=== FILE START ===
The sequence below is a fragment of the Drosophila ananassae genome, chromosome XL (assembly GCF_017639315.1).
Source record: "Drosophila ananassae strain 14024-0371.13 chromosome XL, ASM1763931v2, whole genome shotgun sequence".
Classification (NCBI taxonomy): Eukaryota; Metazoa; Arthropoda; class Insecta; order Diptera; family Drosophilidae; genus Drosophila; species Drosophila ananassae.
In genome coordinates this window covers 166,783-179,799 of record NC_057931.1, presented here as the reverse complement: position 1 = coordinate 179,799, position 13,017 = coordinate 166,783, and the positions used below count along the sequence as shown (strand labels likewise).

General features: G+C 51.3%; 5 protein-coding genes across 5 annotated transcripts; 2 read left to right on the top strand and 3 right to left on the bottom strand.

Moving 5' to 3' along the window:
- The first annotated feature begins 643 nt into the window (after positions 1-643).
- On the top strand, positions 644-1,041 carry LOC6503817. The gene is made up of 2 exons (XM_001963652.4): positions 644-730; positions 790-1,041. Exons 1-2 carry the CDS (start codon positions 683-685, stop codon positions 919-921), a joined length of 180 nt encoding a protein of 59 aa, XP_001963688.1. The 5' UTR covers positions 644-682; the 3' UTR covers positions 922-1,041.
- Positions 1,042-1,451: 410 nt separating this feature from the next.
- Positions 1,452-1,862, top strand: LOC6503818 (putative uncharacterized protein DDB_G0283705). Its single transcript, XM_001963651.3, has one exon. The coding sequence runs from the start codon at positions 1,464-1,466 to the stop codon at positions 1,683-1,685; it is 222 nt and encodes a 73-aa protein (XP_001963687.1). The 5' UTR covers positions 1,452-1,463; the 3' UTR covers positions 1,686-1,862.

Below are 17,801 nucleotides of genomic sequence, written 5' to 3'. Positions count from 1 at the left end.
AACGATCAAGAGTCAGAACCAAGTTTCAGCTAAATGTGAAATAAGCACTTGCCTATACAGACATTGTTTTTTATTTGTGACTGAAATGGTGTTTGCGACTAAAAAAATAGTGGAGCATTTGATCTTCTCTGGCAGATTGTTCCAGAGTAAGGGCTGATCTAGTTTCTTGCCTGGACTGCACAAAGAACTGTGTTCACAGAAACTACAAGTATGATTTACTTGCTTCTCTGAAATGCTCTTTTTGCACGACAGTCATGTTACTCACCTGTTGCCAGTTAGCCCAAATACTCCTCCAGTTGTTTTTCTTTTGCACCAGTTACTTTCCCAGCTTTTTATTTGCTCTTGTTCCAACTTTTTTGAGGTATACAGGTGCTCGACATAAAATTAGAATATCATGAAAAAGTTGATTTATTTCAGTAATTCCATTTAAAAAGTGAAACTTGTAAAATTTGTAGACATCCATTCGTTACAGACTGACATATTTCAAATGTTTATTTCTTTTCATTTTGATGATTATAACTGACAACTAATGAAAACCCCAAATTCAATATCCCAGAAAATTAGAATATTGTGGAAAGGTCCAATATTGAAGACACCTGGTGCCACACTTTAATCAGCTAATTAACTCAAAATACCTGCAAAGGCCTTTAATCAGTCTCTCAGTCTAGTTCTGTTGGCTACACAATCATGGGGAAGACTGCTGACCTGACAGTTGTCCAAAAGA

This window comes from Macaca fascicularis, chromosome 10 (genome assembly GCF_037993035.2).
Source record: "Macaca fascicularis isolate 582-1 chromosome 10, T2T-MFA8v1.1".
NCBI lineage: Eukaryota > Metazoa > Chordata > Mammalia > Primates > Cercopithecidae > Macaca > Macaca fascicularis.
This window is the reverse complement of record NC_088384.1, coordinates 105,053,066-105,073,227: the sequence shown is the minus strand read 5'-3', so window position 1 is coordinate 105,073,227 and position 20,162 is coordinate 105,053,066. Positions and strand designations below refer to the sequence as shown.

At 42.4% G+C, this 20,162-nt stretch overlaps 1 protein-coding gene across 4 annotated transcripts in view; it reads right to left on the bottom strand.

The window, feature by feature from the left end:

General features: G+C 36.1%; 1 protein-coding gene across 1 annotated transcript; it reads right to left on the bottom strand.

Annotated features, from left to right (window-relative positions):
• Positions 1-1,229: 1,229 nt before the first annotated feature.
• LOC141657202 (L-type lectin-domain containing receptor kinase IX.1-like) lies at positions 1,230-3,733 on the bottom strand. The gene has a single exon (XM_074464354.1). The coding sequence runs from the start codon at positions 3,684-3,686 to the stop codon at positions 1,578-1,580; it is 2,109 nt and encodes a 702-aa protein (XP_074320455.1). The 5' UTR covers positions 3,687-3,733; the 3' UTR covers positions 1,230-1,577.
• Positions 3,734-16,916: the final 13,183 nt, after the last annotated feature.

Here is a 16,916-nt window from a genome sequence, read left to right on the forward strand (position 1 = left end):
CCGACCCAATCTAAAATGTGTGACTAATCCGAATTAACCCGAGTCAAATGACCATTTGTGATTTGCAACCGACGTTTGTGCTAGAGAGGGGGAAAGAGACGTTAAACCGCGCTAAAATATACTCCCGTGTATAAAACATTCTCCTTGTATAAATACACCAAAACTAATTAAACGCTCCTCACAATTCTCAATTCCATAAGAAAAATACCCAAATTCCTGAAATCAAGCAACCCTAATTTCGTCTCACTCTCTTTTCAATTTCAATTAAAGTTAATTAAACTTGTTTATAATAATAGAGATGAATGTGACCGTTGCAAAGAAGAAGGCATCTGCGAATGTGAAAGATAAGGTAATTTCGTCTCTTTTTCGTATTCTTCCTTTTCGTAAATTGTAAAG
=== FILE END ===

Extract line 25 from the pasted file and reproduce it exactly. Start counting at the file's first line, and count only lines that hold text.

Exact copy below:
CCGACCCAATCTAAAATGTGTGACTAATCCGAATTAACCCGAGTCAAATGACCATTTGTGATTTGCAACCGACGTTTGTGCTAGAGAGGGGGAAAGAGACGTTAAACCGCGCTAAAATATACTCCCGTGTATAAAACATTCTCCTTGTATAAATACACCAAAACTAATTAAACGCTCCTCACAATTCTCAATTCCATAAGAAAAATACCCAAATTCCTGAAATCAAGCAACCCTAATTTCGTCTCACTCTCTTTTCAATTTCAATTAAAGTTAATTAAACTTGTTTATAATAATAGAGATGAATGTGACCGTTGCAAAGAAGAAGGCATCTGCGAATGTGAAAGATAAGGTAATTTCGTCTCTTTTTCGTATTCTTCCTTTTCGTAAATTGTAAAG